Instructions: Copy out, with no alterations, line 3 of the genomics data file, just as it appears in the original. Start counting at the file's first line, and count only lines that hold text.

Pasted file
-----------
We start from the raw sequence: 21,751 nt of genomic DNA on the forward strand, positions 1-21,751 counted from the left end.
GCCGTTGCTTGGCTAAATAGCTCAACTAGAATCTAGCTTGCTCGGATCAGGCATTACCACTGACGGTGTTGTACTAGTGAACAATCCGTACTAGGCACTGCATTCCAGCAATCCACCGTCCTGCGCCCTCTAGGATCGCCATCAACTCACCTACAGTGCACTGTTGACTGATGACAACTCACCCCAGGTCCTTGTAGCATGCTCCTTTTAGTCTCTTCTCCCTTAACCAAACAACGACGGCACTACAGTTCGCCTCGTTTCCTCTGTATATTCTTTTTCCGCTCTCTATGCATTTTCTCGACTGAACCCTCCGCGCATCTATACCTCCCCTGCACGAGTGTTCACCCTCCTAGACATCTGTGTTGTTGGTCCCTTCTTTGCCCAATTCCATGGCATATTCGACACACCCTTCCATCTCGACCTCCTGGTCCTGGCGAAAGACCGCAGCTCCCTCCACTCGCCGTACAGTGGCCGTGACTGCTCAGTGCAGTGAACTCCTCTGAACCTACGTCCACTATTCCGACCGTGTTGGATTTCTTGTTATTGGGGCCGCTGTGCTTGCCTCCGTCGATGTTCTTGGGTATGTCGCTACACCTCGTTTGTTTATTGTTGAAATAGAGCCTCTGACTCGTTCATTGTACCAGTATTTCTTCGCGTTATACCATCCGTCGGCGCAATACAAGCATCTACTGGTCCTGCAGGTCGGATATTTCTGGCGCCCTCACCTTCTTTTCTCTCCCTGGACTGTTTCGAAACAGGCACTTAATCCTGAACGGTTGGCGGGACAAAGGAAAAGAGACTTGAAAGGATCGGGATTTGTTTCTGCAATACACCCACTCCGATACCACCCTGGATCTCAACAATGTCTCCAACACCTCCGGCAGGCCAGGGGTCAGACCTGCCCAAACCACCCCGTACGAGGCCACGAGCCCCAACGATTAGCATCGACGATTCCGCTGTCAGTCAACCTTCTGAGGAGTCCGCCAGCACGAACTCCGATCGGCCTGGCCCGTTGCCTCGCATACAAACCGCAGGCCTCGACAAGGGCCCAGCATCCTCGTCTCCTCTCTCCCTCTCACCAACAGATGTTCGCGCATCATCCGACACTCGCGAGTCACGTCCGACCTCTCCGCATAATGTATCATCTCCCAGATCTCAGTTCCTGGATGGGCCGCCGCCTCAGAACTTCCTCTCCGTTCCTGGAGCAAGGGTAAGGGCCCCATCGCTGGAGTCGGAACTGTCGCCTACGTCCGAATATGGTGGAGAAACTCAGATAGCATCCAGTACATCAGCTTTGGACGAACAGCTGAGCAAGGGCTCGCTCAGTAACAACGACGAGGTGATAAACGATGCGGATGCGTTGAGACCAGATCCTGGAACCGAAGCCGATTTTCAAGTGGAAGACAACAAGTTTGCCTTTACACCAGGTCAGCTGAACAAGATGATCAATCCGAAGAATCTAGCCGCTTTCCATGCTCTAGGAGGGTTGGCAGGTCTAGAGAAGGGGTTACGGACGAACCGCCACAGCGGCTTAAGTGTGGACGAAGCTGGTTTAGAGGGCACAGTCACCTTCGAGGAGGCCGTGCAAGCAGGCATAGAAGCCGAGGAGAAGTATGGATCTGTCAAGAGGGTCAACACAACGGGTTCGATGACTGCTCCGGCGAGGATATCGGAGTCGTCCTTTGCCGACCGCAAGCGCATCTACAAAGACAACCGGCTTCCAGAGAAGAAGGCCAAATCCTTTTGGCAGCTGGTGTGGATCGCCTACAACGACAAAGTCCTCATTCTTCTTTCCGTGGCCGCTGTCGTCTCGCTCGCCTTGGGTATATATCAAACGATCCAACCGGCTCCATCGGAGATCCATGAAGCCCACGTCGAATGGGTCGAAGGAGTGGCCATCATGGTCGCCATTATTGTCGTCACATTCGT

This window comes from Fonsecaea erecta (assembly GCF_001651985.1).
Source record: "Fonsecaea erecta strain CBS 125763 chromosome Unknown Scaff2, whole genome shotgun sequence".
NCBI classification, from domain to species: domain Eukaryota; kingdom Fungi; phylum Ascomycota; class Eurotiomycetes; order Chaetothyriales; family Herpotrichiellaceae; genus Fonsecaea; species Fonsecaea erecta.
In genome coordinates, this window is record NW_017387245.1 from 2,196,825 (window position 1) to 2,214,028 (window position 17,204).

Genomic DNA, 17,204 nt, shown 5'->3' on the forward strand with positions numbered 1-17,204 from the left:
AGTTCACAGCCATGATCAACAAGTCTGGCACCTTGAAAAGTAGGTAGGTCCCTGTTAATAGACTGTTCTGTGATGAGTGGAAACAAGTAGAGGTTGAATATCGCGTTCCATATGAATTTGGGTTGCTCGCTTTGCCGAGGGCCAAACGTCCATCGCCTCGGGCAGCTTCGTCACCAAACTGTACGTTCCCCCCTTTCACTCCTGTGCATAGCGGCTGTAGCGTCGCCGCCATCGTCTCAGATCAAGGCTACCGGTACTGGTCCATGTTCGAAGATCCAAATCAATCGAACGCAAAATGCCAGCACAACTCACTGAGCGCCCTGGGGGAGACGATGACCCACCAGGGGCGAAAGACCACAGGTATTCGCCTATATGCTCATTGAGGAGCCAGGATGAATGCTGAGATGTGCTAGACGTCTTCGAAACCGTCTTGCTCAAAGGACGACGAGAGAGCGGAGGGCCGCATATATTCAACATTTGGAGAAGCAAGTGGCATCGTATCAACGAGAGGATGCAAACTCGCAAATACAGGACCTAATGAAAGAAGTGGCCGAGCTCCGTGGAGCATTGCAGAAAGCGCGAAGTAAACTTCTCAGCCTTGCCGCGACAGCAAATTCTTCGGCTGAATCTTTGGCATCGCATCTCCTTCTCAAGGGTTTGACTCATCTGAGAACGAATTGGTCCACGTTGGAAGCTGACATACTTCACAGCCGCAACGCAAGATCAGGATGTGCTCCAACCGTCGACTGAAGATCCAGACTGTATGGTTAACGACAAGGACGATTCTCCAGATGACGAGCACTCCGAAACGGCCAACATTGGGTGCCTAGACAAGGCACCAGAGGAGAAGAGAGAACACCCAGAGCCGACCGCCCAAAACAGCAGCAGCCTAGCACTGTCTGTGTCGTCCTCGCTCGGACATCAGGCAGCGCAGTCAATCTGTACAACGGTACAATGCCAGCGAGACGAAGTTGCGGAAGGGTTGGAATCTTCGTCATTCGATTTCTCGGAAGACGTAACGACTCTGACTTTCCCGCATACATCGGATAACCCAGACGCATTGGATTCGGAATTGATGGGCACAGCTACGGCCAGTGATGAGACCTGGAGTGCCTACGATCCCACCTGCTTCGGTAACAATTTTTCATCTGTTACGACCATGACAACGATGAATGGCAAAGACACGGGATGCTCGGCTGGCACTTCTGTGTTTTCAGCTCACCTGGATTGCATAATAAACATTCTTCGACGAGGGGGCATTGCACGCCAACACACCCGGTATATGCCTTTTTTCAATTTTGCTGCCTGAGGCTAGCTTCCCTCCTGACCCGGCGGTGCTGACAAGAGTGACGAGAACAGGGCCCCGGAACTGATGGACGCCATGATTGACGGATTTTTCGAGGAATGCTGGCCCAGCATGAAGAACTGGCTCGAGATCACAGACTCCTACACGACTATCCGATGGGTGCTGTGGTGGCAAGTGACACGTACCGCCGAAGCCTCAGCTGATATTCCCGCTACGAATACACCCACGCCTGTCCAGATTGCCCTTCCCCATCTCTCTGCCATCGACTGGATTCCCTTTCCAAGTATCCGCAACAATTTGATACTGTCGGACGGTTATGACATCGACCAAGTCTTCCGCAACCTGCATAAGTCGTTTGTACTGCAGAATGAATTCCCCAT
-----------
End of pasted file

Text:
This window comes from Fonsecaea erecta (assembly GCF_001651985.1).